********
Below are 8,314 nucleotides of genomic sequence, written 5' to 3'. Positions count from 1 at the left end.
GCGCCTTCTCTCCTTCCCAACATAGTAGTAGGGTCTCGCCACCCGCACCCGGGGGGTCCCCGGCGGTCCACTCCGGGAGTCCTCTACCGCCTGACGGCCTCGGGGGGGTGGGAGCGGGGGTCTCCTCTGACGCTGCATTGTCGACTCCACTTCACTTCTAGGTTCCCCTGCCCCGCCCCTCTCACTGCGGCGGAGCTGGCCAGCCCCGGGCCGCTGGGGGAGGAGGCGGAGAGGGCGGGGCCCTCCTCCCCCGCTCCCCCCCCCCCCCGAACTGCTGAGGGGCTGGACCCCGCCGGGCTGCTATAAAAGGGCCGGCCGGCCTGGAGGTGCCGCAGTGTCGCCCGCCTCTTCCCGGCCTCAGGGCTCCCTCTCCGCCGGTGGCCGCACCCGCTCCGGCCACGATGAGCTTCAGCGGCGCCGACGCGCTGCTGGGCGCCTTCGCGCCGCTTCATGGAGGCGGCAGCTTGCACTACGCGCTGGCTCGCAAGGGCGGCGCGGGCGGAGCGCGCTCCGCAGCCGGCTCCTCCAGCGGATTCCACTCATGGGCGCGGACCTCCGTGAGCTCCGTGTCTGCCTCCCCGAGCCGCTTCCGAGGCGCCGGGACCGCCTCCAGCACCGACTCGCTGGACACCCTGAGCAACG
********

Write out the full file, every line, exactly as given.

Below are 8,314 nucleotides of genomic sequence, written 5' to 3'. Positions count from 1 at the left end.
GCGCCTTCTCTCCTTCCCAACATAGTAGTAGGGTCTCGCCACCCGCACCCGGGGGGTCCCCGGCGGTCCACTCCGGGAGTCCTCTACCGCCTGACGGCCTCGGGGGGGTGGGAGCGGGGGTCTCCTCTGACGCTGCATTGTCGACTCCACTTCACTTCTAGGTTCCCCTGCCCCGCCCCTCTCACTGCGGCGGAGCTGGCCAGCCCCGGGCCGCTGGGGGAGGAGGCGGAGAGGGCGGGGCCCTCCTCCCCCGCTCCCCCCCCCCCCCGAACTGCTGAGGGGCTGGACCCCGCCGGGCTGCTATAAAAGGGCCGGCCGGCCTGGAGGTGCCGCAGTGTCGCCCGCCTCTTCCCGGCCTCAGGGCTCCCTCTCCGCCGGTGGCCGCACCCGCTCCGGCCACGATGAGCTTCAGCGGCGCCGACGCGCTGCTGGGCGCCTTCGCGCCGCTTCATGGAGGCGGCAGCTTGCACTACGCGCTGGCTCGCAAGGGCGGCGCGGGCGGAGCGCGCTCCGCAGCCGGCTCCTCCAGCGGATTCCACTCATGGGCGCGGACCTCCGTGAGCTCCGTGTCTGCCTCCCCGAGCCGCTTCCGAGGCGCCGGGACCGCCTCCAGCACCGACTCGCTGGACACCCTGAGCAACG